Doug Tatum, author of the book No Man’s Land, was the guest speaker yesterday at an intimate EO event in Norcross where he talked about his recent research and book. This No Man’s Land is unrelated to my No Man’s Land post from two days ago and is a complete title coincidence. Doug did a great job at outlining his experience building a company from scratch to 1,000+ employees and revealed some of the insights he learned about entrepreneurial companies. The firm he built was an outsourced CFO firm for fast-growing businesses, so his experience makes him uniquely qualified to be an expert on the subject.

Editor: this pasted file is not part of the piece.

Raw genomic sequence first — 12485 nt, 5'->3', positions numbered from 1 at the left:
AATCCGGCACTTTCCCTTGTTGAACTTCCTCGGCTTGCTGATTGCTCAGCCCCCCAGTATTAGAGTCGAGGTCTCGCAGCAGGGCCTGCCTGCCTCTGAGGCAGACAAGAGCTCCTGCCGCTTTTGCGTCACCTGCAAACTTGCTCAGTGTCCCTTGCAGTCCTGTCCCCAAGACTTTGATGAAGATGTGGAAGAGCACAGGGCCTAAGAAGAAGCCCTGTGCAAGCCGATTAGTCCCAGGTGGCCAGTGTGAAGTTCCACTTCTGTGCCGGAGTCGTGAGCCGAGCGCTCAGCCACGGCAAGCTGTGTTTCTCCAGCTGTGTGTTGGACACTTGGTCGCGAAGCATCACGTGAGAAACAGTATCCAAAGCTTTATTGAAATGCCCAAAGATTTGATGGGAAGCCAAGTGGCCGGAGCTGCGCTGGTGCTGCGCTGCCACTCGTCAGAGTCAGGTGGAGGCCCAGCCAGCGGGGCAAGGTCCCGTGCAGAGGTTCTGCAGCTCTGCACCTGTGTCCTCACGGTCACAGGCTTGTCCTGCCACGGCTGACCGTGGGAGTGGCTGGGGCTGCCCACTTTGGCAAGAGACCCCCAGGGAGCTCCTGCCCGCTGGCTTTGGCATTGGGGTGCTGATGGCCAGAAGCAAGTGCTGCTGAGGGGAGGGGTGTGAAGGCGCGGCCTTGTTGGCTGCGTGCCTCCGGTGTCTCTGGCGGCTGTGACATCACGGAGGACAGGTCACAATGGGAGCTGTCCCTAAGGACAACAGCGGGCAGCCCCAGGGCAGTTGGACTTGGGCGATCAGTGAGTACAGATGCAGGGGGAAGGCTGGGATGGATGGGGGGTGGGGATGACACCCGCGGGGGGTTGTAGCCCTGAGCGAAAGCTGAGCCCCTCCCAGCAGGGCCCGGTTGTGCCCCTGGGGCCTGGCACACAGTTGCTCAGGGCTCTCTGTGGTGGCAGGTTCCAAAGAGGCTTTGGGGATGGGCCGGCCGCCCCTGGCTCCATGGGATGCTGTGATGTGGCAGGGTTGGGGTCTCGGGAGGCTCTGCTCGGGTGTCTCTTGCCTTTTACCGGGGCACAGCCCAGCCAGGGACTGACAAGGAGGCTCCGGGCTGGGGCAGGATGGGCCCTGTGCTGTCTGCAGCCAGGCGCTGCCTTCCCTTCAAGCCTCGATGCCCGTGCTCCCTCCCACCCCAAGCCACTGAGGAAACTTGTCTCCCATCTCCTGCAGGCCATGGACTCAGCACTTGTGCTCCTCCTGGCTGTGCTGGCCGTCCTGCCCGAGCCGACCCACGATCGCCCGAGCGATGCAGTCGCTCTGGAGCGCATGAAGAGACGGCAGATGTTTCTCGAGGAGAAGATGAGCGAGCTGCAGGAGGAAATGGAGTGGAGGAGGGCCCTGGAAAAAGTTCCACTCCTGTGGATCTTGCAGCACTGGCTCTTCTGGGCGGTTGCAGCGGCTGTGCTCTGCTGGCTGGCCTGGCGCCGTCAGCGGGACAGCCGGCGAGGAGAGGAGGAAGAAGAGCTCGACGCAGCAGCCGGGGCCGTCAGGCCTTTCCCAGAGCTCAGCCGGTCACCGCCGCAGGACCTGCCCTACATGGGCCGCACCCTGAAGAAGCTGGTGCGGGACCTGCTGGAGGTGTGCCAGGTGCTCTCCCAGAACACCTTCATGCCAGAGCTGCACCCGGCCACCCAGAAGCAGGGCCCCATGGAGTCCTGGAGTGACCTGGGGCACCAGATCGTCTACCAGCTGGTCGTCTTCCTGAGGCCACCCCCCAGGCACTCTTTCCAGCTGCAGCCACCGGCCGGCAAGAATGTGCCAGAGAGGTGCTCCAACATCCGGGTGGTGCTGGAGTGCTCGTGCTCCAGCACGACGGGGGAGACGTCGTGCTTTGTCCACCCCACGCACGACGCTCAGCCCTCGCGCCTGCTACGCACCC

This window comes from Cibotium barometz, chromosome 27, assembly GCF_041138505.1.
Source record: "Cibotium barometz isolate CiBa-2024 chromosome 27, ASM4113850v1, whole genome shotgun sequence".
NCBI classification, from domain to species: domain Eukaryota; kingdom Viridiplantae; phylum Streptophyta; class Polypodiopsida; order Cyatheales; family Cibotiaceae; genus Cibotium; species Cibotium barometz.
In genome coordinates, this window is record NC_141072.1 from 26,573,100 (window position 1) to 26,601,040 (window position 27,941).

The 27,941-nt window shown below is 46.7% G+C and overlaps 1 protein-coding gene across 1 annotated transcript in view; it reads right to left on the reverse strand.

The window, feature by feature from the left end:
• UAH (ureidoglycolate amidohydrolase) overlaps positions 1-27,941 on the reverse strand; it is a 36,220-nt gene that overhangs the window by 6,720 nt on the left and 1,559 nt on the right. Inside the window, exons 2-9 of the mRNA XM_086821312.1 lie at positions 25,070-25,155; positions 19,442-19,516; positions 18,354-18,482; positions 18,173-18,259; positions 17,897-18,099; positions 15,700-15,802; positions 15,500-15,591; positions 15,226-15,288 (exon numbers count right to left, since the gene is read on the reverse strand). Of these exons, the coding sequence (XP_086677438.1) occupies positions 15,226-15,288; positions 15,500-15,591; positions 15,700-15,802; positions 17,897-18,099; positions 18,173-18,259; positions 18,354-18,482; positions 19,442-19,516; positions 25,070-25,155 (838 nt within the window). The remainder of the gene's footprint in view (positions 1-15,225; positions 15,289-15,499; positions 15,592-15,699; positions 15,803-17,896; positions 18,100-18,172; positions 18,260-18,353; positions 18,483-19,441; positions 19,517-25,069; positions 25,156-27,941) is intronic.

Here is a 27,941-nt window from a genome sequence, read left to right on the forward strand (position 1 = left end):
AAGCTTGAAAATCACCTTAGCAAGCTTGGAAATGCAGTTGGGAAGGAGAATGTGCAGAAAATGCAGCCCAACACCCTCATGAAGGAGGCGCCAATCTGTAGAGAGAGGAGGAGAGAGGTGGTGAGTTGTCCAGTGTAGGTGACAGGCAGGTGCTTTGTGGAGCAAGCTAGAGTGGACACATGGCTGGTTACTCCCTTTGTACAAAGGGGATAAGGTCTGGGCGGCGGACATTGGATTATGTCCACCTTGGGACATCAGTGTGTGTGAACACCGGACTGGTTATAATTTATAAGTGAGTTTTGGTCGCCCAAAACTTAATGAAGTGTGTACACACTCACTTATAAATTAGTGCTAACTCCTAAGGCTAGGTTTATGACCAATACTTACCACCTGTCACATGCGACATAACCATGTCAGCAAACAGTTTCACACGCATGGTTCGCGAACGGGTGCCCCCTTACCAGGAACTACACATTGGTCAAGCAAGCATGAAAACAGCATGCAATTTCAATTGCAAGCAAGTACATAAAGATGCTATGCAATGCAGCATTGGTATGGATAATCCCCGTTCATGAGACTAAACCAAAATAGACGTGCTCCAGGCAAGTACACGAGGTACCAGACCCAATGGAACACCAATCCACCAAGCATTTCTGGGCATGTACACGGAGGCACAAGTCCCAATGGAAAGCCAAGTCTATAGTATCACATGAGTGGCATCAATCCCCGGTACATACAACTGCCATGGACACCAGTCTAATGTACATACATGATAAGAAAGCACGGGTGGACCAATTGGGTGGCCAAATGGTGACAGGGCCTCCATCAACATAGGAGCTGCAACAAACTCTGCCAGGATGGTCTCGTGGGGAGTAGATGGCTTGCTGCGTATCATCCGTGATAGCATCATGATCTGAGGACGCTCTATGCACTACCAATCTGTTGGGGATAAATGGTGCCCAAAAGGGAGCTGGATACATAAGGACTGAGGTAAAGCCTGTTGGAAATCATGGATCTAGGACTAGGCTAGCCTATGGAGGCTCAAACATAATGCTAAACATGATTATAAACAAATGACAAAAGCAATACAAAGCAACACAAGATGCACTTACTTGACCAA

I have not had the chance to read the book but Doug went through a PowerPoint presentation that hit on the major points. The idea behind No Man’s Land is that when a company reaches 20 employees, it has outgrown being completely dependent on the founder(s), and has entered a period where it isn’t big enough to have scale, which is typically at 100 – 150 employees. This transition period from 20 to 100 employees is the most difficult, with many companies never making through it.
A big theme in the book is how companies outgrow the four Ms:
Doug did a great job presenting thoughtful evidence along with interesting anecdotes. I’ll leave it to you to read the book and learn more.